This rasam recipe is an easy, healthy, and light side dish for any day. This dish pairs best with white rice and tastes great when accompanied with chicken recipes and non-veg curries and you could also soak Medu Vada in rasam and enjoy it as a savory snack dish. To relish as a perfect vegetarian and vegan platter, enjoy it with white rice and Aloo Gobi.
To make your life easy, I have also created a collection of Indian Vegetarian Lunch Recipes in one place and I believe it will help you to plan your meal, prepare and enjoy at home. Take a peek!
Rasam Recipe video
I have shared the quick and easy steps to make this Tomato rasam without rasam powder and dal in the video below and I believe it will help you to prepare this dish at home and enjoy it. You could also find the recipe in story format.
For Rasam Mixture
- 1 tsp Fennel Seeds
- 2 tsp Cumin Seeds
- 1 tsp Peppercorn
- 9 Garlic Cloves
- 3 Dry Red Chili
- ¼ cup Coriander Stalk
- 3 Tomatoes, chopped
- 1 spring Curry Leaves
- 3 ½ cup Water
- ½ tsp Turmeric Powder
- ¼ cup Coriander Leaves
- 3 tsp Tamarind Water, diluted from1 tsp tamarind pulp
- Salt, as needed
- 2 tsp Oil
- 1 tsp Mustard Seeds
- 1 tsp Urad Dal
- ½ tsp Fenugreek Seeds
- 2 Dry Red Chili
- 1 spring Curry Leaves
- 1 tsp Asafoetida/Hing
- 4 cloves Garlic, crushed
To Prepare Rasam Mixture
- In a blender, add fennel seeds, cumin seeds, peppercorn, garlic cloves, dry red chilies, and coriander stalk
- Grind it to a coarse paste and keep it aside for later use
To Prepare Rasam
- In a pan with medium heat, boil tomatoes and 1 spring of curry leaves with half a cup of water. Allow the tomatoes to cook until it turns soft and cool it down completely
- Transfer the tomato water mixture to another bowl and add 3 cups of water, turmeric powder, coriander leaves, tamarind water, and salt and mix everything well by mashing tomatoes with hands
- Now in a pan with medium heat, pour oil, add mustard seeds, urad dal, fenugreek seeds, dry red chili, 1 spring of curry leaves, asafoetida/hing, and stir fry until it splutters
- Add the grind coarse rasam mix and saute until it turns aromatic
- Now pour the prepared tomato water mixture into it and give a nice mix
- Finally, simmer the heat and add the crushed garlic cloves
- Allow the tomato rasam to cook until it starts to puffs up
- Switch off the heat and now the flavorful tomato rasam is ready for you to serve and enjoy
- Serve the delicious rasam with white rice along with papad/appalam or vathal
- Make sure not to burn the rasam mix while sauteing, which will alter the taste of the rasam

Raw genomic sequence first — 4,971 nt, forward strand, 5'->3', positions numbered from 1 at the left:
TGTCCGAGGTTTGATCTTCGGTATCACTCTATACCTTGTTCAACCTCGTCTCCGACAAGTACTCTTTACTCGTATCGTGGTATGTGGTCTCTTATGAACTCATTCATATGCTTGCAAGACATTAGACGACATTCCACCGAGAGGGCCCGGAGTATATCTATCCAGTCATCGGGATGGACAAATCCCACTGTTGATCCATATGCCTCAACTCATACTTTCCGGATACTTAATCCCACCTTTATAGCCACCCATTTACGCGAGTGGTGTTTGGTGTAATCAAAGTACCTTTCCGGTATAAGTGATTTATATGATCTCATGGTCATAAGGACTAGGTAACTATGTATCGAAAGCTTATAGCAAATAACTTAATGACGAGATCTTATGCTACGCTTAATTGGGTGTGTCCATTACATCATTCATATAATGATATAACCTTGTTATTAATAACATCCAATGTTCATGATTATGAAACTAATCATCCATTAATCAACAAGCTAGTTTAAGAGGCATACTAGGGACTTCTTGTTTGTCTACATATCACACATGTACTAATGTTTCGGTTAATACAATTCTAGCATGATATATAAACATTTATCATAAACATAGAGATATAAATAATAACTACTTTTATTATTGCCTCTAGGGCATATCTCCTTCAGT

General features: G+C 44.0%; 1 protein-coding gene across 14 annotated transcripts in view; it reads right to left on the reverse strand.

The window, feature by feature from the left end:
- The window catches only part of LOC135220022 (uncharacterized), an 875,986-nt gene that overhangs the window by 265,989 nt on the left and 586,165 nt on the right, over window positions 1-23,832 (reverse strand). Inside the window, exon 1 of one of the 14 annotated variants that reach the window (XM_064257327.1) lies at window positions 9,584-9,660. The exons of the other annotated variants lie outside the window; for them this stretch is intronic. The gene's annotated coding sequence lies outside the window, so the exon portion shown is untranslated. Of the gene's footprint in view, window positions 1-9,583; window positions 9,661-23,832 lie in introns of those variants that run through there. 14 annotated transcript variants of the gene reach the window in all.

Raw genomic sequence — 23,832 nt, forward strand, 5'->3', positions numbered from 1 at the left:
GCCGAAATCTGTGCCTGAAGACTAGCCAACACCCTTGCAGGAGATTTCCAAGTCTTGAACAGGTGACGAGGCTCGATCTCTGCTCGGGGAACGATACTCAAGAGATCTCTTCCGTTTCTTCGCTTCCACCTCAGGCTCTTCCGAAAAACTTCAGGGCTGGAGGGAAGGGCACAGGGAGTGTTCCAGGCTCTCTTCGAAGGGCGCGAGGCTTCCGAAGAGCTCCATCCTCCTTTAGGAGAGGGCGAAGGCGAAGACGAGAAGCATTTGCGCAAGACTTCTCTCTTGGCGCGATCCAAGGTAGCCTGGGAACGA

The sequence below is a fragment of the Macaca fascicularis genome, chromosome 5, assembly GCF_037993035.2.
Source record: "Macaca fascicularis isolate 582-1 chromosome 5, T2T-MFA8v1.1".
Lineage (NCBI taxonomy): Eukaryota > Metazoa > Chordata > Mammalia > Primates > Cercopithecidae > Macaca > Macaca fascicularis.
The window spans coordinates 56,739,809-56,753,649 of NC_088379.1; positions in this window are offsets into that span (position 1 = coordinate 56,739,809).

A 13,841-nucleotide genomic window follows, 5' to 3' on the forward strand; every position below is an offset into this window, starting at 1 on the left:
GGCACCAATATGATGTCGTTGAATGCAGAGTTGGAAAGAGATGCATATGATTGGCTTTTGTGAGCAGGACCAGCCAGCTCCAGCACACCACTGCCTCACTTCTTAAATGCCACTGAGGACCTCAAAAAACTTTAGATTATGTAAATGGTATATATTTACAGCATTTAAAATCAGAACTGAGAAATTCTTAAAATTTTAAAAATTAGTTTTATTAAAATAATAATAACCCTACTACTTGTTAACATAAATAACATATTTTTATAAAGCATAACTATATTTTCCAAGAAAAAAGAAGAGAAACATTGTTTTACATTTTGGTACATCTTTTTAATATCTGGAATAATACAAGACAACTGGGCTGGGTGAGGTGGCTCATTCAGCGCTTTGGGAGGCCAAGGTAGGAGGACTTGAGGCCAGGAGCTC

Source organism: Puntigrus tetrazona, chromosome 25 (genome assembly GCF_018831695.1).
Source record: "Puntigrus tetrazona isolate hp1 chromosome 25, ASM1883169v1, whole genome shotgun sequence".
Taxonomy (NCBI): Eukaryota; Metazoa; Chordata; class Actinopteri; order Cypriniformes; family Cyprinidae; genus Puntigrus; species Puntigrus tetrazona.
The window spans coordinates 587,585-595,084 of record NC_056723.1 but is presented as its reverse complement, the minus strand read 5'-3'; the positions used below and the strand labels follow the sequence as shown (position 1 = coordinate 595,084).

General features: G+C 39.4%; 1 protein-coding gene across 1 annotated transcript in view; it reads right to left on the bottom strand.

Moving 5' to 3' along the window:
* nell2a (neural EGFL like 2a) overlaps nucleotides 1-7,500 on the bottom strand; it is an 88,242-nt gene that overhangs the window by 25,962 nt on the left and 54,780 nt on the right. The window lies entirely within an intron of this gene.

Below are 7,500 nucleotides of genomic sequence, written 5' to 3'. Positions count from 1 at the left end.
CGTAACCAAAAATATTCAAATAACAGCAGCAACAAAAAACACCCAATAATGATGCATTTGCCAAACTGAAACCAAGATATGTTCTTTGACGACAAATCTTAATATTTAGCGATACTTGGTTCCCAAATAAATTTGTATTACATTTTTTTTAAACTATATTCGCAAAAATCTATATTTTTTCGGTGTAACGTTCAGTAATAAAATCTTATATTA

- Always switch off the heat once the rasam starts to puffs up, and make sure not to boil it. This is very important to get an authentic flavor and taste
- I would recommend you to add hing/asafoetida which helps in enhancing the taste and flavor of rasam
- This rasam uses a minimal amount of tamarind pulp which helps the rasam to stay good for 2 days
Nutrition InformationYield 4 Serving Size 1
Amount Per Serving Calories 70Total Fat 9gSaturated Fat 4gTrans Fat 0gUnsaturated Fat 21gCholesterol 18mgSodium 55mgCarbohydrates 20gFiber 8gSugar 5gProtein 6g
Disclaimer: Nutrition information comes from third-party apps and calculators. The information is purely an estimate and provided for information purposes only. You should not rely on this information as a substitute for, nor does it replace professional medical advice, diagnosis, or treatment.
Rasam is an authentic healthy, easy, and tangy South Indian soup-like dish made by simmering tomato water, Indian spices, and herbs. It has different names like rasam, charu, and saaru according to the regional language.
Yes, rasam is a healthy dish, and the ingredients used are known to comfort cold, cough, and fever gastric and digestion problems.
Rasam should be removed from heat once it starts to puffs up and it should not be boiled. Boiling the rasam will alter the flavor and taste of the dish.
Add the cooked toor dal along with tomato water mixture and follow the rest of the process mentioned in the recipe card.
Yes, you can do it. Just skip the garlic in the recipe for garlic free rasam.
Yes, of course it is a vegan friendly dish.
I really hope you enjoyed the recipe that I have shared here and I would love to hear from you on how it turned out for you. Please let me know.
If you have any other questions, feel free to post them in the comment section below and I will try to get back to you as soon as possible.